Excision (2012)
★★★ / ★★★★

In the hands of a filmmaker with weak vision and unfocused execution, “Excision,” written and directed by Richard Bates Jr., might have become a cheap gorefest, yet another tired effort with nothing on its mind but to deliver violence, screams, and shocking imagery. But here is a horror picture that explores the line between being teenager who just so happens to be both ravaged by hormones and a psychopath in-the-making, slowly but surely being taken over by irrationality. The ending is pitch-black perfect.

The subject is named Pauline, a high school senior with who we assume to have been bullied all her life because of her physical appearance. Her face acne-ridden, hair wild and uncombed, clothes almost dangling off her lanky frame, she is consistently ridiculed, both at school and at home. AnnaLynne McCord plays her character smart. Instead of making Pauline a one-note character by portraying the character as someone who is able to bounce back from all the insults hurled at her, those eyes communicate paragraphs. Take notice when Pauline is being chastised, mocked, punished by her peers, authority figures, her parents: she has a habit of rolling her eyes. But there is pain there; she questions why she is never good enough when her judges are extremely flawed themselves.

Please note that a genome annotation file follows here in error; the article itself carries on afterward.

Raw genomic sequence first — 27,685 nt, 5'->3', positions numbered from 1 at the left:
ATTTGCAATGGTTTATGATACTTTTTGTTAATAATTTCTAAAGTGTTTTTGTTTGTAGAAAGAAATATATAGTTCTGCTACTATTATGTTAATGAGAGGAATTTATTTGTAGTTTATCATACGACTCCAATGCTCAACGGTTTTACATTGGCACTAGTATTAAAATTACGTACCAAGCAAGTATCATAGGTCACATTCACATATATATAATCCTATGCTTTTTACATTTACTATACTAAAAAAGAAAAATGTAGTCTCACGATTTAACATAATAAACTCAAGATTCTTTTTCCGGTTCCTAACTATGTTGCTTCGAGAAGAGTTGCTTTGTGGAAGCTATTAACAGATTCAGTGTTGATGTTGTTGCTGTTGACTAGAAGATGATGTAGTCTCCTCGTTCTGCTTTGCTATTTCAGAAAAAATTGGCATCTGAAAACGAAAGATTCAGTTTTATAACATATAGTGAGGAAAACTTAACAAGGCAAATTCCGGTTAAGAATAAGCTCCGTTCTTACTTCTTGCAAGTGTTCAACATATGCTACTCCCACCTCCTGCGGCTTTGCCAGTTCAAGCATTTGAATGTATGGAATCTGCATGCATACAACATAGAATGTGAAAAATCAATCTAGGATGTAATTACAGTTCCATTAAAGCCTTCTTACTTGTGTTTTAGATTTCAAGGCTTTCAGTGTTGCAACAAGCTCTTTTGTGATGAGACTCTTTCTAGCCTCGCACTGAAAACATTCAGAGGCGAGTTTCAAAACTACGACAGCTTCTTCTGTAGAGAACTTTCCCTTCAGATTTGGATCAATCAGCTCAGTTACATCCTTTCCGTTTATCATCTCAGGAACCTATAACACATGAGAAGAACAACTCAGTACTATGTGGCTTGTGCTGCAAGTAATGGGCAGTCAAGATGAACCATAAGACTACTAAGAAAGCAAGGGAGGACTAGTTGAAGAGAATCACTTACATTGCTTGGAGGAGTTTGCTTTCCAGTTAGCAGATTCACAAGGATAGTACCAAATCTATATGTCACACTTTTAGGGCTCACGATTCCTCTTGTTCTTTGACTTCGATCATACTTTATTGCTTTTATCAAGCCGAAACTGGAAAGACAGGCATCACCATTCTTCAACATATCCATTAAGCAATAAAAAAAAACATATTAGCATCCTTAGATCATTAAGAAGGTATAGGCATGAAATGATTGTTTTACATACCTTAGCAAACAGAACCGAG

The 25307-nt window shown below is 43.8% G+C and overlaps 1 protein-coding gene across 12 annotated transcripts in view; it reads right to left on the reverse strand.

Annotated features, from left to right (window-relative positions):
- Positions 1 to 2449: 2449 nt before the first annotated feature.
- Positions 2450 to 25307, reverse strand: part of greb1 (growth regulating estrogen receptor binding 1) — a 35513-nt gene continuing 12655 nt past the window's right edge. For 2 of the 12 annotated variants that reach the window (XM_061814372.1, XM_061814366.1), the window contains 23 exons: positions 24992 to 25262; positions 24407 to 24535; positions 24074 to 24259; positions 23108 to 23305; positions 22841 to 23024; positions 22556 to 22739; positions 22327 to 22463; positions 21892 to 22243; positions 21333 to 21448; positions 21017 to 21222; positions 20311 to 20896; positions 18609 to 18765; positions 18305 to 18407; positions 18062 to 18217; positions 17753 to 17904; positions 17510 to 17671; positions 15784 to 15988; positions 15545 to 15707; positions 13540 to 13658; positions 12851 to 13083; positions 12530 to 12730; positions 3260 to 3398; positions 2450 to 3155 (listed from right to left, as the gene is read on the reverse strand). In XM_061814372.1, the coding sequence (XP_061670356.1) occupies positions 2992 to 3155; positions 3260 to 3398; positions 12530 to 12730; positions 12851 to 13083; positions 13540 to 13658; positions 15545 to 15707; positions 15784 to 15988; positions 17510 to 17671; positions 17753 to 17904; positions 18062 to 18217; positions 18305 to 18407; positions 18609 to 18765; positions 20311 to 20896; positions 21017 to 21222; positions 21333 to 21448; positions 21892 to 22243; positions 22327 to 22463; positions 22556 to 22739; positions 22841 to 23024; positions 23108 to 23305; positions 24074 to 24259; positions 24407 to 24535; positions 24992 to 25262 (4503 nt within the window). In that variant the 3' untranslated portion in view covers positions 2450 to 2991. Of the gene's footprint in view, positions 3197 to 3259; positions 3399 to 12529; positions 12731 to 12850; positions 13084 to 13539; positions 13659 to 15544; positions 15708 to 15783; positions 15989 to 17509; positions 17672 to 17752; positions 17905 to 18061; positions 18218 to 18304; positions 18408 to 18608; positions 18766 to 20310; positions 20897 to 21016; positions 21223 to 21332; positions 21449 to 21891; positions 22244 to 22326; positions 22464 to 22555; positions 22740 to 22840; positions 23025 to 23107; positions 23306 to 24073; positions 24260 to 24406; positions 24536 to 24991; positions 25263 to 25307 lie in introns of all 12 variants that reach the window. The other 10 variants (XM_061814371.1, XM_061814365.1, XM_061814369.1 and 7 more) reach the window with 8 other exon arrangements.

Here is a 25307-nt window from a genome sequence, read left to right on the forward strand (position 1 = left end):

This picture reminded me of misfit adolescent pictures such as Todd Solondz’ “Welcome to the Dollhouse” and Richard Kelly’s “Donnie Darko.” Both pictures embody a certain look and mood that fit exactly in the mold of the story being told. This is not just a story about a teenager with grand delusions. (Several peeks into Pauline’s dreams and fantasies are equally gross, beautiful, and disturbing.) This is about such delusions grabbing hold and taking over the mind. At first, we laugh at Pauline and her unlucky circumstances. But with each passing scene, especially near the halfway point, we learn to stop laughing, take her a little more seriously, and wonder what she is truly capable of.

I admired Bates Jr.’s decision to minimize scenes of violence and mutilation. By doing so, he guides us to consider what the movie is about rather than simply experiencing a genre. While it does embody numerous elements typically found in horror films, a strong argument can be made that this is not a horror flick but a psychological drama. It respects the characters but at the same time it is not afraid to skewer them for their own hypocrisies.

“Excision” will not work for everyone but it did work for me. I always look for interesting characters and this picture offers one that is worth looking into. While Pauline has a fascination with opening up people’s bodies, I wanted to crack open her skull and dig deep into the darkest corners of her psychology.

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